Low levels of estrogen found in physically active, premenopausal women with irregular or absent menstrual periods is likely caused by insufficient energy (calorie) intake compared to energy expenditure. Premenopausal women with menstrual disturbances and amenorrhea suffer from reductions in bone mineral density, particularly in the lumbar spine. Bone loss observed in amenorrheic women may be serious enough to result in osteoporotic fractures, but is also associated with a high prevalence of stress fractures. Increased calorie intake should help improve energy status, menstrual status, and bone health.

Comparison: Premenopausal women with irregular or absent menstrual periods will be assigned to either receive additional calories or serve as controls. A group of premenopausal women with normal menstrual periods will also be used for comparison.

  Eligibility

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Ages Eligible for Study:   18 Years to 35 Years   (Adult)
Sexes Eligible for Study:   Female
Accepts Healthy Volunteers:   Yes
Criteria

Inclusion Criteria for Ovulatory Control Volunteers:

  • 18-35 years
  • BMI 16-25 kg/m2
  • At least 2 hr/wk of aerobic exercise
  • Gynecological age >/= 5 years
  • Weight stable (+/- 2 kg) last 6 months
  • History of regular menses for 6 months

Inclusion Criteria for Women with Irregular or Absent Menses:

  • 18-35 years
  • BMI 16-25 kg/m2
  • At least 3 hr/wk of aerobic exercise
  • Gynecological age >/= 5 years
  • Weight stable (+/- 2 kg) last 6 months
  • No menses within past 3 months or 6 or less menses in last 12 months
  • Low to normal bone mass (L1-L4 Z score </=0)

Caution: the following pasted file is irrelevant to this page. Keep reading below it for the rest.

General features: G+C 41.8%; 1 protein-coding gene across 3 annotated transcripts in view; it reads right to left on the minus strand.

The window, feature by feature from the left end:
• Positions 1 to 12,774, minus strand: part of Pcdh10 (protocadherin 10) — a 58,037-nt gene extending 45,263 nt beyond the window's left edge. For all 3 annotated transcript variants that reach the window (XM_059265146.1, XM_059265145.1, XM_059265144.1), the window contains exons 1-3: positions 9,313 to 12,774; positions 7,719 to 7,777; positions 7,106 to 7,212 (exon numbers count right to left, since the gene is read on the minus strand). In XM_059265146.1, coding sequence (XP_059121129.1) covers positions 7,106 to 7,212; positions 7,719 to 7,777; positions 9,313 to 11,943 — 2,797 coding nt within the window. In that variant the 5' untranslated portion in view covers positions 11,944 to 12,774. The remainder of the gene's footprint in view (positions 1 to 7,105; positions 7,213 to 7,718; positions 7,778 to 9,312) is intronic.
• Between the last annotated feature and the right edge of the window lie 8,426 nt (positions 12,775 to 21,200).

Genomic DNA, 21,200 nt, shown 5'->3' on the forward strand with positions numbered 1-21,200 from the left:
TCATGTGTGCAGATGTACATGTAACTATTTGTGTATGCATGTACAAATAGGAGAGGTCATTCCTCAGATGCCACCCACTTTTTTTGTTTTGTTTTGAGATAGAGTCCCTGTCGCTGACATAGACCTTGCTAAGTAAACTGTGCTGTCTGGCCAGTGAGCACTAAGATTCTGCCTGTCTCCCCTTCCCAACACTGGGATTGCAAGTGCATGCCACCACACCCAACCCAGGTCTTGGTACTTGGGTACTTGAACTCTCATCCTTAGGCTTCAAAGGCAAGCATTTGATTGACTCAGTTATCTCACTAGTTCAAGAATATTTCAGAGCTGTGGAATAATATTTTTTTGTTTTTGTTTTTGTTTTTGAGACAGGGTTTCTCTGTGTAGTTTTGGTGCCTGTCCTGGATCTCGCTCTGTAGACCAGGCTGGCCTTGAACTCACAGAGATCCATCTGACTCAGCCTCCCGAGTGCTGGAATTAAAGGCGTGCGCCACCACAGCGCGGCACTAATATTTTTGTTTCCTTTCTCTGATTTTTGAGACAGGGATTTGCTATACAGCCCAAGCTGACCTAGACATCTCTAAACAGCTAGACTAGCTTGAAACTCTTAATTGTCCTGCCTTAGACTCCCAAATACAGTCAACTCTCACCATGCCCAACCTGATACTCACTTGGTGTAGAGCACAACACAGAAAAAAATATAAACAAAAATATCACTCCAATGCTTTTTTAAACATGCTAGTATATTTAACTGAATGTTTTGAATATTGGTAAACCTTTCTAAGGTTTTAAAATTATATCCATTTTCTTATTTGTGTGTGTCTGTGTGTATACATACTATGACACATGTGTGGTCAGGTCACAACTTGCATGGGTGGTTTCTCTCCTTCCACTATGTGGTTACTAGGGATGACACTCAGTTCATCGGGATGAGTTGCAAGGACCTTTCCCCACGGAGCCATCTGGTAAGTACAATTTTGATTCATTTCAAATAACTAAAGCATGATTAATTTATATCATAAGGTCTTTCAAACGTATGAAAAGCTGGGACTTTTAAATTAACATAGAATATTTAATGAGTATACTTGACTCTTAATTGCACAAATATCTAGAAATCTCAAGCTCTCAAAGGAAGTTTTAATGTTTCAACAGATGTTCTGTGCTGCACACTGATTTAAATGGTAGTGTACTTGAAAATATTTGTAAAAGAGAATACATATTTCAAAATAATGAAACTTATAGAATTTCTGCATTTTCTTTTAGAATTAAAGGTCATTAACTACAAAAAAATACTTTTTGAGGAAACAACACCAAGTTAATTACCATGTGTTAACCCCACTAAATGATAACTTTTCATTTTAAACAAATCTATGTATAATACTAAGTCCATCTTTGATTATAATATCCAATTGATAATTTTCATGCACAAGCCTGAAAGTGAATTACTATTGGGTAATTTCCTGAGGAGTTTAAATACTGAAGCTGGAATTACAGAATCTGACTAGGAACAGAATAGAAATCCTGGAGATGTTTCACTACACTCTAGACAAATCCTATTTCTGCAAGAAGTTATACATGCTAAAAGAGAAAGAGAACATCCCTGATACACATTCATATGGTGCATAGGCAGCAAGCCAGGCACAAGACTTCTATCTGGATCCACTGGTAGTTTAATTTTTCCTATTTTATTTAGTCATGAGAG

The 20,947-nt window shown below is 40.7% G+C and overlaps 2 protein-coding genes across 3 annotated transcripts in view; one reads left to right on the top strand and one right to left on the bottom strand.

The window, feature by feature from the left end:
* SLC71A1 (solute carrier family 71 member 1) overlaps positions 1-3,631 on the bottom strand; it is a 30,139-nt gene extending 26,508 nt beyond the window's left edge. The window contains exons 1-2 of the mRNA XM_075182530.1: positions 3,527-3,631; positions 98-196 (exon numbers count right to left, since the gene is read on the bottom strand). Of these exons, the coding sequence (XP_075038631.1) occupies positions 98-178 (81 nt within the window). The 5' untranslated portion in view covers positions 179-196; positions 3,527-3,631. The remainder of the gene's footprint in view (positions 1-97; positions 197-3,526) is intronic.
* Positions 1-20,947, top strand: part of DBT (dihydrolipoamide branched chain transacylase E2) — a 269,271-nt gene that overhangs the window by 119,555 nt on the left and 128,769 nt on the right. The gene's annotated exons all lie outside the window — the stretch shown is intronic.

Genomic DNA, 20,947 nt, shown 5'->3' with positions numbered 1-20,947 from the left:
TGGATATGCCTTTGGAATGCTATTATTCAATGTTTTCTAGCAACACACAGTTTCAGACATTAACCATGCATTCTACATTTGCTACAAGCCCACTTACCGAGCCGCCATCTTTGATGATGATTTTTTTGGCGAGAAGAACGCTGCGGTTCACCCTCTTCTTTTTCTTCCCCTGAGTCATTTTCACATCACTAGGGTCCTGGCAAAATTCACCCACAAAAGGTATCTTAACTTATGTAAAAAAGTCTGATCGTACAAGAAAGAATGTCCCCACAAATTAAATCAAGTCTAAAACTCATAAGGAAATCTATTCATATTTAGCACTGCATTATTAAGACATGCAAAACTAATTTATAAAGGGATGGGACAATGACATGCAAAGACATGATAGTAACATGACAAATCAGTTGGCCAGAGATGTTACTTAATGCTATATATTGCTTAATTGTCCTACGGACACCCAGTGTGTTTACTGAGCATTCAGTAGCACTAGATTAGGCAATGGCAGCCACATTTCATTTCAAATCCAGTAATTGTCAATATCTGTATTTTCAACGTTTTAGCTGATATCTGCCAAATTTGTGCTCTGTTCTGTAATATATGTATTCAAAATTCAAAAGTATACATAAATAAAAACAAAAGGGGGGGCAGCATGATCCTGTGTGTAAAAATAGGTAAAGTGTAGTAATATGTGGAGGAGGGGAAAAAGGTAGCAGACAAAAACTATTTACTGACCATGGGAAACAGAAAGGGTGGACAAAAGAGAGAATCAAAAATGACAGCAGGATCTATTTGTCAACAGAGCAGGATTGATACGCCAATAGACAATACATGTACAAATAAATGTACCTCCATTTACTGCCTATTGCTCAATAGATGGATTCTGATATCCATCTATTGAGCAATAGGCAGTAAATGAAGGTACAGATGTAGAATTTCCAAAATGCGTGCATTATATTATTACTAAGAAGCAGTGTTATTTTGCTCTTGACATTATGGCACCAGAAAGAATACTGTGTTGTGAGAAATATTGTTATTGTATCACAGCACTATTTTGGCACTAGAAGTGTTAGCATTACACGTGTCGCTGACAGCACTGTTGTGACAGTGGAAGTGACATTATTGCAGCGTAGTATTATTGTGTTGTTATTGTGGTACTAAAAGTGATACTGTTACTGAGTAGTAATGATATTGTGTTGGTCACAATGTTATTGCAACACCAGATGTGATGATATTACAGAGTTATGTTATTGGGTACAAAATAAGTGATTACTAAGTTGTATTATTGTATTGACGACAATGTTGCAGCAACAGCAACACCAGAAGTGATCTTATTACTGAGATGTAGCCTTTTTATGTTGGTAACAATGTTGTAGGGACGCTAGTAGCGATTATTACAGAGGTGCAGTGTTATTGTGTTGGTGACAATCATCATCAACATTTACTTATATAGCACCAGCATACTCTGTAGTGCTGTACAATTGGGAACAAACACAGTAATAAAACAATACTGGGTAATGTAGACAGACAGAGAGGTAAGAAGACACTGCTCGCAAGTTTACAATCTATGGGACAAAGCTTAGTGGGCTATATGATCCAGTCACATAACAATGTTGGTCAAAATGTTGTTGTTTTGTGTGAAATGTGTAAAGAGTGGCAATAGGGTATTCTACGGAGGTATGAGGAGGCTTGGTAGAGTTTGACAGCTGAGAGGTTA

Exclusion Criteria for all participants:

  • Hormonal contraceptives in last 6 months
  • Smoking currently
  • Current clinical diagnosis of an eating disorder
  • Use of medications incompatible with measurement of reproductive or metabolic hormones, including thyroid medications that may interfere with any of the study outcomes.
  • Dietary habits incompatible with prescribed diet for study
  • Any metabolic, reproductive or bone disease
  • Sedentary individuals with less than 120 minutes (2 hrs) of activity per week
  Contacts and Locations
Information from the National Library of Medicine

To learn more about this study, you or your doctor may contact the study research staff using the contact information provided by the sponsor.

Please refer to this study by its ClinicalTrials.gov identifier (NCT number): NCT00392873


Locations
United States, Pennsylvania
Women's Health and Exercise Laboratories, The Pennsylvania State University
University Park, Pennsylvania, United States, 16802
Sponsors and Collaborators
Penn State University
United States Department of Defense
Investigators
Principal Investigator: Mary Jane De Souza, Ph.D. Penn State University
  More Information

Responsible Party: Mary Jane DeSouza, Professor of Kinesiology and Physiology, Penn State University
ClinicalTrials.gov Identifier: NCT00392873     History of Changes
Other Study ID Numbers: 15353
First Submitted: October 25, 2006
First Posted: October 26, 2006
Last Update Posted: May 8, 2017
Last Verified: May 2017

Keywords provided by Mary Jane DeSouza, Penn State University:
Amenorrhea
Energy deficiency
Resting energy expenditure
Bone metabolism
Bone mineral density
Exercise